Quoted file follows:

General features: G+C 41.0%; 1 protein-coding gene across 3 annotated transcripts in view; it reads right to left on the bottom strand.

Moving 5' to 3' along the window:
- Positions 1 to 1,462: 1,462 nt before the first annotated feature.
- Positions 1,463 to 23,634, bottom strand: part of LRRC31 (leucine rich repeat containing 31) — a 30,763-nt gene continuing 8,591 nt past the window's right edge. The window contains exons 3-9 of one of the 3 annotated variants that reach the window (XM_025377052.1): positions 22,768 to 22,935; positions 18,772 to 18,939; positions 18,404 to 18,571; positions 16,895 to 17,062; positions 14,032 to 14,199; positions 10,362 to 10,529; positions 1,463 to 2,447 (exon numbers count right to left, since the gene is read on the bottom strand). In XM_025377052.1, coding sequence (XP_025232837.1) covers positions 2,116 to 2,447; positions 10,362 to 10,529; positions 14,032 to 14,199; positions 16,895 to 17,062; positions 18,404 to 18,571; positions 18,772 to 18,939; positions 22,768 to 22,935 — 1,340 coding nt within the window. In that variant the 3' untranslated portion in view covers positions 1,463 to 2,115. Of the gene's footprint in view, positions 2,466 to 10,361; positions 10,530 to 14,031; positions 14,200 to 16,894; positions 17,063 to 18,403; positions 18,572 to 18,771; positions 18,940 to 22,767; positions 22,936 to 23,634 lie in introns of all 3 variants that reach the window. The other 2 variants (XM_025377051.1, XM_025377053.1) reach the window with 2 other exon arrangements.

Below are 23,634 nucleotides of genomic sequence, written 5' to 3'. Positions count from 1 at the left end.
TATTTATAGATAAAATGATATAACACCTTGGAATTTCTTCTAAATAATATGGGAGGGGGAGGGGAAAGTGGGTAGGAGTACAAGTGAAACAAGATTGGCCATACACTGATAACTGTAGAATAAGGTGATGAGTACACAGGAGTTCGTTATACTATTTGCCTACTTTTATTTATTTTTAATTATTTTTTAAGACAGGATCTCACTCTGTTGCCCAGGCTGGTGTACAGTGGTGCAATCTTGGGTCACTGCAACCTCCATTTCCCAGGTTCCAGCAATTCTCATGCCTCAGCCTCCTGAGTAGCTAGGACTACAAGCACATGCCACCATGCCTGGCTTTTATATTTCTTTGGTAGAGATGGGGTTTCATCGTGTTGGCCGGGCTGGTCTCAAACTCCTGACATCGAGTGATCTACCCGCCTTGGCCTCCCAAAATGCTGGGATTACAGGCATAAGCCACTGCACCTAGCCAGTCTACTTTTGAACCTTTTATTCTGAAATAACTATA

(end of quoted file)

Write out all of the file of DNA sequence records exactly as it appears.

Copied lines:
General features: G+C 41.0%; 1 protein-coding gene across 3 annotated transcripts in view; it reads right to left on the bottom strand.

Moving 5' to 3' along the window:
- Positions 1 to 1,462: 1,462 nt before the first annotated feature.
- Positions 1,463 to 23,634, bottom strand: part of LRRC31 (leucine rich repeat containing 31) — a 30,763-nt gene continuing 8,591 nt past the window's right edge. The window contains exons 3-9 of one of the 3 annotated variants that reach the window (XM_025377052.1): positions 22,768 to 22,935; positions 18,772 to 18,939; positions 18,404 to 18,571; positions 16,895 to 17,062; positions 14,032 to 14,199; positions 10,362 to 10,529; positions 1,463 to 2,447 (exon numbers count right to left, since the gene is read on the bottom strand). In XM_025377052.1, coding sequence (XP_025232837.1) covers positions 2,116 to 2,447; positions 10,362 to 10,529; positions 14,032 to 14,199; positions 16,895 to 17,062; positions 18,404 to 18,571; positions 18,772 to 18,939; positions 22,768 to 22,935 — 1,340 coding nt within the window. In that variant the 3' untranslated portion in view covers positions 1,463 to 2,115. Of the gene's footprint in view, positions 2,466 to 10,361; positions 10,530 to 14,031; positions 14,200 to 16,894; positions 17,063 to 18,403; positions 18,572 to 18,771; positions 18,940 to 22,767; positions 22,936 to 23,634 lie in introns of all 3 variants that reach the window. The other 2 variants (XM_025377051.1, XM_025377053.1) reach the window with 2 other exon arrangements.

Below are 23,634 nucleotides of genomic sequence, written 5' to 3'. Positions count from 1 at the left end.
TATTTATAGATAAAATGATATAACACCTTGGAATTTCTTCTAAATAATATGGGAGGGGGAGGGGAAAGTGGGTAGGAGTACAAGTGAAACAAGATTGGCCATACACTGATAACTGTAGAATAAGGTGATGAGTACACAGGAGTTCGTTATACTATTTGCCTACTTTTATTTATTTTTAATTATTTTTTAAGACAGGATCTCACTCTGTTGCCCAGGCTGGTGTACAGTGGTGCAATCTTGGGTCACTGCAACCTCCATTTCCCAGGTTCCAGCAATTCTCATGCCTCAGCCTCCTGAGTAGCTAGGACTACAAGCACATGCCACCATGCCTGGCTTTTATATTTCTTTGGTAGAGATGGGGTTTCATCGTGTTGGCCGGGCTGGTCTCAAACTCCTGACATCGAGTGATCTACCCGCCTTGGCCTCCCAAAATGCTGGGATTACAGGCATAAGCCACTGCACCTAGCCAGTCTACTTTTGAACCTTTTATTCTGAAATAACTATA